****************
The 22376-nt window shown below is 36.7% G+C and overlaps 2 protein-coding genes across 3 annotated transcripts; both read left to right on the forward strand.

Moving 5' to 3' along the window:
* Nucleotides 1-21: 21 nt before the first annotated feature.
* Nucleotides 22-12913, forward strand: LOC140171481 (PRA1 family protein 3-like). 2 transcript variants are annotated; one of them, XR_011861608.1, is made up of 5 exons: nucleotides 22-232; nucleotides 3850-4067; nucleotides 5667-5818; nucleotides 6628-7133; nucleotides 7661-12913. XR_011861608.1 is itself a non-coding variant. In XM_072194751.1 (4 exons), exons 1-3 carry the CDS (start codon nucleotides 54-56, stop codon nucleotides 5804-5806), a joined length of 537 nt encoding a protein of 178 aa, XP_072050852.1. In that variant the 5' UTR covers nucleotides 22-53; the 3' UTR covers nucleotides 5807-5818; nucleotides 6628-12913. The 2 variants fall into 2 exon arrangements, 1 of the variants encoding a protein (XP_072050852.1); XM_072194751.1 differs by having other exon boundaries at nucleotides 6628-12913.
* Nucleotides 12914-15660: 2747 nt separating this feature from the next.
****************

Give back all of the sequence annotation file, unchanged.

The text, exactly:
The 22376-nt window shown below is 36.7% G+C and overlaps 2 protein-coding genes across 3 annotated transcripts; both read left to right on the forward strand.

Moving 5' to 3' along the window:
* Nucleotides 1-21: 21 nt before the first annotated feature.
* Nucleotides 22-12913, forward strand: LOC140171481 (PRA1 family protein 3-like). 2 transcript variants are annotated; one of them, XR_011861608.1, is made up of 5 exons: nucleotides 22-232; nucleotides 3850-4067; nucleotides 5667-5818; nucleotides 6628-7133; nucleotides 7661-12913. XR_011861608.1 is itself a non-coding variant. In XM_072194751.1 (4 exons), exons 1-3 carry the CDS (start codon nucleotides 54-56, stop codon nucleotides 5804-5806), a joined length of 537 nt encoding a protein of 178 aa, XP_072050852.1. In that variant the 5' UTR covers nucleotides 22-53; the 3' UTR covers nucleotides 5807-5818; nucleotides 6628-12913. The 2 variants fall into 2 exon arrangements, 1 of the variants encoding a protein (XP_072050852.1); XM_072194751.1 differs by having other exon boundaries at nucleotides 6628-12913.
* Nucleotides 12914-15660: 2747 nt separating this feature from the next.